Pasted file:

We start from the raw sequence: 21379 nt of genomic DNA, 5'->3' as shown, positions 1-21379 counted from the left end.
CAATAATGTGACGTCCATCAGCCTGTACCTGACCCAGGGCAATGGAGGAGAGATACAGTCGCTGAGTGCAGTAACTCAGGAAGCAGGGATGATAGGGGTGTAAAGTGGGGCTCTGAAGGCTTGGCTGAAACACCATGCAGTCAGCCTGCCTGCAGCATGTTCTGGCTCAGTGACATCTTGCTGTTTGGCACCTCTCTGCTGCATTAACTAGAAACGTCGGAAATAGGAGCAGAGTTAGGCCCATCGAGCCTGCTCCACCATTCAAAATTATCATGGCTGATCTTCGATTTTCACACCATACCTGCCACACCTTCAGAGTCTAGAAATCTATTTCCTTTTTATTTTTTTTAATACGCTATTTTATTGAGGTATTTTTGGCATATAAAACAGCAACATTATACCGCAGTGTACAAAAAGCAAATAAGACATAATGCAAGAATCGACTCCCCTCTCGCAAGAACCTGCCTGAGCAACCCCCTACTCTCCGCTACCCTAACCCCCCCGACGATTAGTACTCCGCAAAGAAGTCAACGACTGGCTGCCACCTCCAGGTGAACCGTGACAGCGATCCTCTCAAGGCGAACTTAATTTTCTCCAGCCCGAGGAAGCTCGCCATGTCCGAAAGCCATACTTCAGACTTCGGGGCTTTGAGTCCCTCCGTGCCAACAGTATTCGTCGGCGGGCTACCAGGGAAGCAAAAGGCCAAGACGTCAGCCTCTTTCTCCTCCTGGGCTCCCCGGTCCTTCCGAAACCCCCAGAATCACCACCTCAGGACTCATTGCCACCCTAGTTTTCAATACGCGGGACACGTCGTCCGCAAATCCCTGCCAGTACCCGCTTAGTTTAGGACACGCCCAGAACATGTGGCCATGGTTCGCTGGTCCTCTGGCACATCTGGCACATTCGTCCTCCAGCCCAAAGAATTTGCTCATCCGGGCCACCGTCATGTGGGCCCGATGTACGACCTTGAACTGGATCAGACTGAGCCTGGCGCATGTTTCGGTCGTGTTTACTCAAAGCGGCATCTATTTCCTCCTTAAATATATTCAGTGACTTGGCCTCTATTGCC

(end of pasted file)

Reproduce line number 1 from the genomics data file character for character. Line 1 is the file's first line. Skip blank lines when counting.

We start from the raw sequence: 21379 nt of genomic DNA, 5'->3' as shown, positions 1-21379 counted from the left end.